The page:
Angola Block 17 is composed of several deep water offshore fields, producing oil, water and gas from unconsolidated Miocene and Oligocene sands. In these reservoirs, pressure maintenance and sweep efficiency are achieved by injection of desulfated sea water mixed with an increasing proportion of produced water. This reservoir management policy perfectly fits with Total's commitment to reduce discharges to the environment during its operations.
However, Produced Water Re-Injection (PWRI) comes with its own challenges, mainly because of well injectivity impairment linked to the presence of oil and solids in the injected water. Water treatment facilities are designed to meet water discharge specifications in terms of oil in water content and to remove solids. Yet it is difficult to accurately monitor the concentrations of solids present in the injected water at surface and when it reaches the reservoir wellbore interface.
Reservoir management (and more precisely voidage replacement management) strongly depends on the ability to monitor, analyze and manage the injectivities of wells. The objective of the present work is to describe the methods used to set injectivity index references and follow their evolution in time then to provide an insight into the injectivity decline and enhancement mechanisms.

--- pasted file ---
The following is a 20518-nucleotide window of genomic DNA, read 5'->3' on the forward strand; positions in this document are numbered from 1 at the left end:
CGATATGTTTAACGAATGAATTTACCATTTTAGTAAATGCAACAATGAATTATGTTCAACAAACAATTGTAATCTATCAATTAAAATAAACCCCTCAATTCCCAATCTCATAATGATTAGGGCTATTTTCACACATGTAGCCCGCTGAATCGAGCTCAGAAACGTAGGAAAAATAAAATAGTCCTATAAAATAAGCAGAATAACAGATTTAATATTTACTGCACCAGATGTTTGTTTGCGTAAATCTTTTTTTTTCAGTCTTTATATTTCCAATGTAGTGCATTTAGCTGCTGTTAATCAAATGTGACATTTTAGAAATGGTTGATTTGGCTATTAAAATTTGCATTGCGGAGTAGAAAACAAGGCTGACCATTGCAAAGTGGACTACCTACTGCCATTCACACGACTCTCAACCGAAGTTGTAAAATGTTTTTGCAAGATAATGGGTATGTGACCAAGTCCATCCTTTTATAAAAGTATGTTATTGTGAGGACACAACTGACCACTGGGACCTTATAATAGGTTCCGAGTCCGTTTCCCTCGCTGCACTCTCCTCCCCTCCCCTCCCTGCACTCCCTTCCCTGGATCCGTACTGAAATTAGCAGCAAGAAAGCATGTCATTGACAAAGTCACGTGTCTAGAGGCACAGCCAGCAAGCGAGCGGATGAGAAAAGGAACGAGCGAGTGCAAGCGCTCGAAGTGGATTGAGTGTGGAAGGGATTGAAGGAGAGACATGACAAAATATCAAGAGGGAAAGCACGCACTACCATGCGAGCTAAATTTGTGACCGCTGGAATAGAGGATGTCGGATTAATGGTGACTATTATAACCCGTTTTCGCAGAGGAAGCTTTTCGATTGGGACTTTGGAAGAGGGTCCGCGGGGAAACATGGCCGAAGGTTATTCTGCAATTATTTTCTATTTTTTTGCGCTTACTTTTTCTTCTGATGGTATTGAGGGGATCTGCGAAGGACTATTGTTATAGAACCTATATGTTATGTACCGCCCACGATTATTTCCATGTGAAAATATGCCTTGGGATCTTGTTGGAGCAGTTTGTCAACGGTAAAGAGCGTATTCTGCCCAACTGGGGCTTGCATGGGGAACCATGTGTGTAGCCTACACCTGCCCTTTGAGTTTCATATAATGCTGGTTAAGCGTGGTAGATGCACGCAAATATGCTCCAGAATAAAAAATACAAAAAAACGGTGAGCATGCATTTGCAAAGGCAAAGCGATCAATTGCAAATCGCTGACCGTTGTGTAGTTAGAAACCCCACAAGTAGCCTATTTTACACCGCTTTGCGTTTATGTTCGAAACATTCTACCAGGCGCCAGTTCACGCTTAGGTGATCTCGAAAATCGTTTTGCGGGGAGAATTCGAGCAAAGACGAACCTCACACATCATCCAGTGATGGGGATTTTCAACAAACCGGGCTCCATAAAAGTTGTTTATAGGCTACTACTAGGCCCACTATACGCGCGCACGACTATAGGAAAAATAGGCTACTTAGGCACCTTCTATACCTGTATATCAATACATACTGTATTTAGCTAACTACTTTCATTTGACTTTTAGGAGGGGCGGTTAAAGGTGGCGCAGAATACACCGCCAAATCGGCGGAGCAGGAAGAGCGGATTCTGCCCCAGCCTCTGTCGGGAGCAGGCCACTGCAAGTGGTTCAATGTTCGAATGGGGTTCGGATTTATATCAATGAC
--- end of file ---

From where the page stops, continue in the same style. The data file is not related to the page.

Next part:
Different injectivity decline models based on instantaneous proportion of produced water in the injected water or cumulative injected volumes of produced water and an injectivity enhancement model based on plastic shear strains which take place around the injector wells are also presented, discussed and compared to field data. In addition, methods for improving or restoring injectivity (injection of sea water batches or chemical products) are illustrated. Finally, a method for defining maximum allowable injection pressures for each well is described.